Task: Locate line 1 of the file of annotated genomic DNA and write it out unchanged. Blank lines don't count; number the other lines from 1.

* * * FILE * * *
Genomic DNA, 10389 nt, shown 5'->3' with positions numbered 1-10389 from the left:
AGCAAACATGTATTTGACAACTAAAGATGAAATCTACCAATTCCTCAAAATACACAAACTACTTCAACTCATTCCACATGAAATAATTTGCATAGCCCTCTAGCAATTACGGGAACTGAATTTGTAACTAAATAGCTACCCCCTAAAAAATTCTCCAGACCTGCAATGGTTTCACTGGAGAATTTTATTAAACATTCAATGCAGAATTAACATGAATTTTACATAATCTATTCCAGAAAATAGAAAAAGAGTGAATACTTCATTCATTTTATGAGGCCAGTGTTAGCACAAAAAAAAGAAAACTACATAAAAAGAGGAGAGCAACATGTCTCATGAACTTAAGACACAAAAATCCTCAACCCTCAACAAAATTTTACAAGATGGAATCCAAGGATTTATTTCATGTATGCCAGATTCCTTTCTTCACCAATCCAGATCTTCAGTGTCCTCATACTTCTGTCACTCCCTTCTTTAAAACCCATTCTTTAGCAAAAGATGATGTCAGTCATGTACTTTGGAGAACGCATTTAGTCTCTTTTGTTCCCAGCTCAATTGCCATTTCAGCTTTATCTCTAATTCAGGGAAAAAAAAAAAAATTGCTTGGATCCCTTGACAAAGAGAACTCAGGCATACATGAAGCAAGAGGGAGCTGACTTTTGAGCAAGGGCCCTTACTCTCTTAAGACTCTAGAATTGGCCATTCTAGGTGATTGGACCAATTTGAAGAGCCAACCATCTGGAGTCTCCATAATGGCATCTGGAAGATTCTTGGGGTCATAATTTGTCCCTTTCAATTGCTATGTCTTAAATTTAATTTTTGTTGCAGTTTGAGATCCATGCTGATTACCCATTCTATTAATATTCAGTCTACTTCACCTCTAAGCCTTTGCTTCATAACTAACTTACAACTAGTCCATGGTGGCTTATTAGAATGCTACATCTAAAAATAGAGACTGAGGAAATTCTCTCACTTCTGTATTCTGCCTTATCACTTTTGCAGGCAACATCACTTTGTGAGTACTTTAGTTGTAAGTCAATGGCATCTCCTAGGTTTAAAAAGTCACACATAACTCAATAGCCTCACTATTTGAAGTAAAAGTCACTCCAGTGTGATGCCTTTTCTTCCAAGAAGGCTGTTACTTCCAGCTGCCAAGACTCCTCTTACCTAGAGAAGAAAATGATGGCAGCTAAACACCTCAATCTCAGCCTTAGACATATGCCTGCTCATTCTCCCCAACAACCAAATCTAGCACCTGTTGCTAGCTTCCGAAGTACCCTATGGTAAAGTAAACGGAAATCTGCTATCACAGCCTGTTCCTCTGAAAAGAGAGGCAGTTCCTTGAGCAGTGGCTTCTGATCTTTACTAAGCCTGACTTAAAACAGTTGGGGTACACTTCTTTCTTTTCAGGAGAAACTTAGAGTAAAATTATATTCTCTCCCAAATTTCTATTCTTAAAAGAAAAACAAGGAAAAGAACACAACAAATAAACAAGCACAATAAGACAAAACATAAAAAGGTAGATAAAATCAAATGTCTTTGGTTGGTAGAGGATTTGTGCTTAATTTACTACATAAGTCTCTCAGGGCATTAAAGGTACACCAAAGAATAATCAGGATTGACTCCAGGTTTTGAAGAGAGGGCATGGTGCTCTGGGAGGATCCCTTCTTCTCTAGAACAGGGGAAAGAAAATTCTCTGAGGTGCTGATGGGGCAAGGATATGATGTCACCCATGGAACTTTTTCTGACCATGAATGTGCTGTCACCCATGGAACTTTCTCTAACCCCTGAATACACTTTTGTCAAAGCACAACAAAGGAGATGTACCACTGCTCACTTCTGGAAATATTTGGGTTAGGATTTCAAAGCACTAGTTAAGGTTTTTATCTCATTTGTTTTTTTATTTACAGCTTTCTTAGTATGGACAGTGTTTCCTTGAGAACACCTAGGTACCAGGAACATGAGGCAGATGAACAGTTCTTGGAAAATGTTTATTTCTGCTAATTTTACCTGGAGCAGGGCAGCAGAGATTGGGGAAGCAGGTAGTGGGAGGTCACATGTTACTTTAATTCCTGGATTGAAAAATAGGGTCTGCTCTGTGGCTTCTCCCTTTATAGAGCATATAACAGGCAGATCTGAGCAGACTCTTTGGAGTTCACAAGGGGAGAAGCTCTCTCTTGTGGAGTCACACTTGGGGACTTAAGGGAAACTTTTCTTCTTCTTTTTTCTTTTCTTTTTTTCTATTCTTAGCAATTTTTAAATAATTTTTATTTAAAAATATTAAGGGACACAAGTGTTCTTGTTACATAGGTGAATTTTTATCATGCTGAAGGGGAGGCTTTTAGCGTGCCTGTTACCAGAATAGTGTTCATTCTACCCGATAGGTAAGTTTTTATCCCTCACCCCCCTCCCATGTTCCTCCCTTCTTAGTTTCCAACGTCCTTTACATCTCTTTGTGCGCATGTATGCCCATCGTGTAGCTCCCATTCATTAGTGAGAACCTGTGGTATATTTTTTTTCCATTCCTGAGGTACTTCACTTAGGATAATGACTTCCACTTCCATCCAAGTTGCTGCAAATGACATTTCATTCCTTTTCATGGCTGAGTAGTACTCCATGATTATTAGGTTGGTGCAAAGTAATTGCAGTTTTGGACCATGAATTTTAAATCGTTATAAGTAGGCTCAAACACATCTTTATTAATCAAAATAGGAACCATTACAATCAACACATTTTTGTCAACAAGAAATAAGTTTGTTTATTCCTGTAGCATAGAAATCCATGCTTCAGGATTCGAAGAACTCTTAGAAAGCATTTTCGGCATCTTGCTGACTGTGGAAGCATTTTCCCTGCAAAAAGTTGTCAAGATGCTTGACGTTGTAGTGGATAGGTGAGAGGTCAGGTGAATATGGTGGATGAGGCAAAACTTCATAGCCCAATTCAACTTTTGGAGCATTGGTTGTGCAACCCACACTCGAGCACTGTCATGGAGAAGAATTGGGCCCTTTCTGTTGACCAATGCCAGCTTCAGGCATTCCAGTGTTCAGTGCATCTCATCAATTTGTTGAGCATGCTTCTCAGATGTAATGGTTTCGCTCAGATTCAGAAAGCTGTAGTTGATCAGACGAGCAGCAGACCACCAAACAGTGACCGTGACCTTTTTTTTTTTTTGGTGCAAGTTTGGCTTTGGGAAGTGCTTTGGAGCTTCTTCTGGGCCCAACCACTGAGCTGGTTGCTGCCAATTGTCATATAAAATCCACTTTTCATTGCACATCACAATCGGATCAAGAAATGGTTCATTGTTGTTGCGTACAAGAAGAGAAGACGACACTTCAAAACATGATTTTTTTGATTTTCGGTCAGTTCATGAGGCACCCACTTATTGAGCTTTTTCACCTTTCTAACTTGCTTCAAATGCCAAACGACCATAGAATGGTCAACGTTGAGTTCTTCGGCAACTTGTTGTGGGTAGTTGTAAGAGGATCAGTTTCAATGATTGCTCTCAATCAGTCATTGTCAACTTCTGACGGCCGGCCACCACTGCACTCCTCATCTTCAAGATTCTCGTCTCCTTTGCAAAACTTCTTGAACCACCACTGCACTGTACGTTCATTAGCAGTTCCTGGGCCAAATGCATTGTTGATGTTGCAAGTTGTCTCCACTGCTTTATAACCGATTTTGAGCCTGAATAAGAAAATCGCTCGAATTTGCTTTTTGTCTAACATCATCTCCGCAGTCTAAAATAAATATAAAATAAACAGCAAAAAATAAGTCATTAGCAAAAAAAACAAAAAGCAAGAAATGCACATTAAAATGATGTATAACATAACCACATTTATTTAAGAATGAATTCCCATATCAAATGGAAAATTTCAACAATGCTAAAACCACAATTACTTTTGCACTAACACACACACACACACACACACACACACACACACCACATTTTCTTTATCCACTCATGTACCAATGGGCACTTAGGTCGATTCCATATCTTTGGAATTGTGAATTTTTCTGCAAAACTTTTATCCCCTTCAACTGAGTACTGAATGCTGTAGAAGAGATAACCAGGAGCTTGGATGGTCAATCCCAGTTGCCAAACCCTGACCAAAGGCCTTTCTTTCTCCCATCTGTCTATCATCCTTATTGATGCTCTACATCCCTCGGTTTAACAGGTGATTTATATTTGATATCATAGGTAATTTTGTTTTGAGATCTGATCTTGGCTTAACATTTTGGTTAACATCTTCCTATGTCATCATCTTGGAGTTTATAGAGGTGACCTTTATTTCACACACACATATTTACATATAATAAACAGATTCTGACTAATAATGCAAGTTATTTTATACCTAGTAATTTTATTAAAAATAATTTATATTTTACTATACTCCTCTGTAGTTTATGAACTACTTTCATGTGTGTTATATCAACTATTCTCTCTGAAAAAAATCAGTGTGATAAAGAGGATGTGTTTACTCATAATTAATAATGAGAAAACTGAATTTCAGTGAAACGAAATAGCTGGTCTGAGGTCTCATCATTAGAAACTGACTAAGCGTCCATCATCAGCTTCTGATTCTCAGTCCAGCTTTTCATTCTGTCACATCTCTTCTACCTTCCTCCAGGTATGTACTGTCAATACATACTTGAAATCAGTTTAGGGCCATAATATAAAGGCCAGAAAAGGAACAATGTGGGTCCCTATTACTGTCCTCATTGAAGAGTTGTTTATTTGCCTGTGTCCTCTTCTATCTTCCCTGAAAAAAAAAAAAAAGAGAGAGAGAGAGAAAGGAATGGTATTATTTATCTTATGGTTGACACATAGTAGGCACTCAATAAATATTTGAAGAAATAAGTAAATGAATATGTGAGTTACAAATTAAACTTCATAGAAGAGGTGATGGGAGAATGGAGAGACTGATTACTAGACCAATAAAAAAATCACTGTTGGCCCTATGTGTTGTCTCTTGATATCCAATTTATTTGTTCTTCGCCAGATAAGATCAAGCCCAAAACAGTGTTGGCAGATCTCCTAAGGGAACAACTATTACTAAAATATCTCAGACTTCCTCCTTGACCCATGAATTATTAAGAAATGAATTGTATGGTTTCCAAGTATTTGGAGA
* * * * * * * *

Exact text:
Genomic DNA, 10389 nt, shown 5'->3' with positions numbered 1-10389 from the left: